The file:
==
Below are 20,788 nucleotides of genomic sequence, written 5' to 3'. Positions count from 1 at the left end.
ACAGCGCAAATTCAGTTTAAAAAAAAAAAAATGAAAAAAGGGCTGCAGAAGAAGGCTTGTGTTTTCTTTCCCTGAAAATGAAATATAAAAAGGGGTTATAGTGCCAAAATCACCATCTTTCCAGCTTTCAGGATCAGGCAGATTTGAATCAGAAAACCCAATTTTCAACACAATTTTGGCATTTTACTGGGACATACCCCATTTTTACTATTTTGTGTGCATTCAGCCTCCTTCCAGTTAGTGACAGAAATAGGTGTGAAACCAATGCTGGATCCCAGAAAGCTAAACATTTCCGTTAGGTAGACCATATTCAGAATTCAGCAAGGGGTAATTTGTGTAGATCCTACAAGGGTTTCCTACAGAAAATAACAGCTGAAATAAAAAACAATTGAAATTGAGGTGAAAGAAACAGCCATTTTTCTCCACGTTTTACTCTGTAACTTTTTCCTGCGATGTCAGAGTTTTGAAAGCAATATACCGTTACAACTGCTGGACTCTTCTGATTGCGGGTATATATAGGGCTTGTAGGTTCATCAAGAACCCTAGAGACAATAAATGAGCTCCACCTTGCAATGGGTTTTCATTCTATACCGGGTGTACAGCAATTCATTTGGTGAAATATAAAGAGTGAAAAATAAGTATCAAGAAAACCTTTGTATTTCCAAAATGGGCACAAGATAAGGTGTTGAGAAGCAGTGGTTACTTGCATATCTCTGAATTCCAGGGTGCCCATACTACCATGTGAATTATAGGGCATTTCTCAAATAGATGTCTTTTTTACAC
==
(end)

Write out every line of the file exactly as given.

Below are 20,788 nucleotides of genomic sequence, written 5' to 3'. Positions count from 1 at the left end.
ACAGCGCAAATTCAGTTTAAAAAAAAAAAAATGAAAAAAGGGCTGCAGAAGAAGGCTTGTGTTTTCTTTCCCTGAAAATGAAATATAAAAAGGGGTTATAGTGCCAAAATCACCATCTTTCCAGCTTTCAGGATCAGGCAGATTTGAATCAGAAAACCCAATTTTCAACACAATTTTGGCATTTTACTGGGACATACCCCATTTTTACTATTTTGTGTGCATTCAGCCTCCTTCCAGTTAGTGACAGAAATAGGTGTGAAACCAATGCTGGATCCCAGAAAGCTAAACATTTCCGTTAGGTAGACCATATTCAGAATTCAGCAAGGGGTAATTTGTGTAGATCCTACAAGGGTTTCCTACAGAAAATAACAGCTGAAATAAAAAACAATTGAAATTGAGGTGAAAGAAACAGCCATTTTTCTCCACGTTTTACTCTGTAACTTTTTCCTGCGATGTCAGAGTTTTGAAAGCAATATACCGTTACAACTGCTGGACTCTTCTGATTGCGGGTATATATAGGGCTTGTAGGTTCATCAAGAACCCTAGAGACAATAAATGAGCTCCACCTTGCAATGGGTTTTCATTCTATACCGGGTGTACAGCAATTCATTTGGTGAAATATAAAGAGTGAAAAATAAGTATCAAGAAAACCTTTGTATTTCCAAAATGGGCACAAGATAAGGTGTTGAGAAGCAGTGGTTACTTGCATATCTCTGAATTCCAGGGTGCCCATACTACCATGTGAATTATAGGGCATTTCTCAAATAGATGTCTTTTTTACAC